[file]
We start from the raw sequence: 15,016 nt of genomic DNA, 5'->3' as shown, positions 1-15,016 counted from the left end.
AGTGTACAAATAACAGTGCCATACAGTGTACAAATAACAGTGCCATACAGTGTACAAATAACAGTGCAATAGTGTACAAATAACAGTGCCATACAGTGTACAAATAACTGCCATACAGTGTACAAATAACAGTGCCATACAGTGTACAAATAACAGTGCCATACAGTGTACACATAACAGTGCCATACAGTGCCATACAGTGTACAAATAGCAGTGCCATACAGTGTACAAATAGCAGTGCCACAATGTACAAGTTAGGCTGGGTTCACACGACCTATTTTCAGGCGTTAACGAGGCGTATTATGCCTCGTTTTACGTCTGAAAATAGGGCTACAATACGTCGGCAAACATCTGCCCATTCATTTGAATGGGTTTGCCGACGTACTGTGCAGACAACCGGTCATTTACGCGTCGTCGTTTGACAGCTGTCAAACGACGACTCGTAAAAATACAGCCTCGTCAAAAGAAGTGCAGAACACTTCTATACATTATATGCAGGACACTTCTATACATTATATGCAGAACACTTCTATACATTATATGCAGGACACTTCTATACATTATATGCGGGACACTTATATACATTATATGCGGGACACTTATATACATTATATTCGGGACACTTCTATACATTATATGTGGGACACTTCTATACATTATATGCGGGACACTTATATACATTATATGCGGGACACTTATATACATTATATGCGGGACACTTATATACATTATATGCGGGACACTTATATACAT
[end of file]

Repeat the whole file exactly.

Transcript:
We start from the raw sequence: 15,016 nt of genomic DNA, 5'->3' as shown, positions 1-15,016 counted from the left end.
AGTGTACAAATAACAGTGCCATACAGTGTACAAATAACAGTGCCATACAGTGTACAAATAACAGTGCAATAGTGTACAAATAACAGTGCCATACAGTGTACAAATAACTGCCATACAGTGTACAAATAACAGTGCCATACAGTGTACAAATAACAGTGCCATACAGTGTACACATAACAGTGCCATACAGTGCCATACAGTGTACAAATAGCAGTGCCATACAGTGTACAAATAGCAGTGCCACAATGTACAAGTTAGGCTGGGTTCACACGACCTATTTTCAGGCGTTAACGAGGCGTATTATGCCTCGTTTTACGTCTGAAAATAGGGCTACAATACGTCGGCAAACATCTGCCCATTCATTTGAATGGGTTTGCCGACGTACTGTGCAGACAACCGGTCATTTACGCGTCGTCGTTTGACAGCTGTCAAACGACGACTCGTAAAAATACAGCCTCGTCAAAAGAAGTGCAGAACACTTCTATACATTATATGCAGGACACTTCTATACATTATATGCAGAACACTTCTATACATTATATGCAGGACACTTCTATACATTATATGCGGGACACTTATATACATTATATGCGGGACACTTATATACATTATATTCGGGACACTTCTATACATTATATGTGGGACACTTCTATACATTATATGCGGGACACTTATATACATTATATGCGGGACACTTATATACATTATATGCGGGACACTTATATACATTATATGCGGGACACTTATATACAT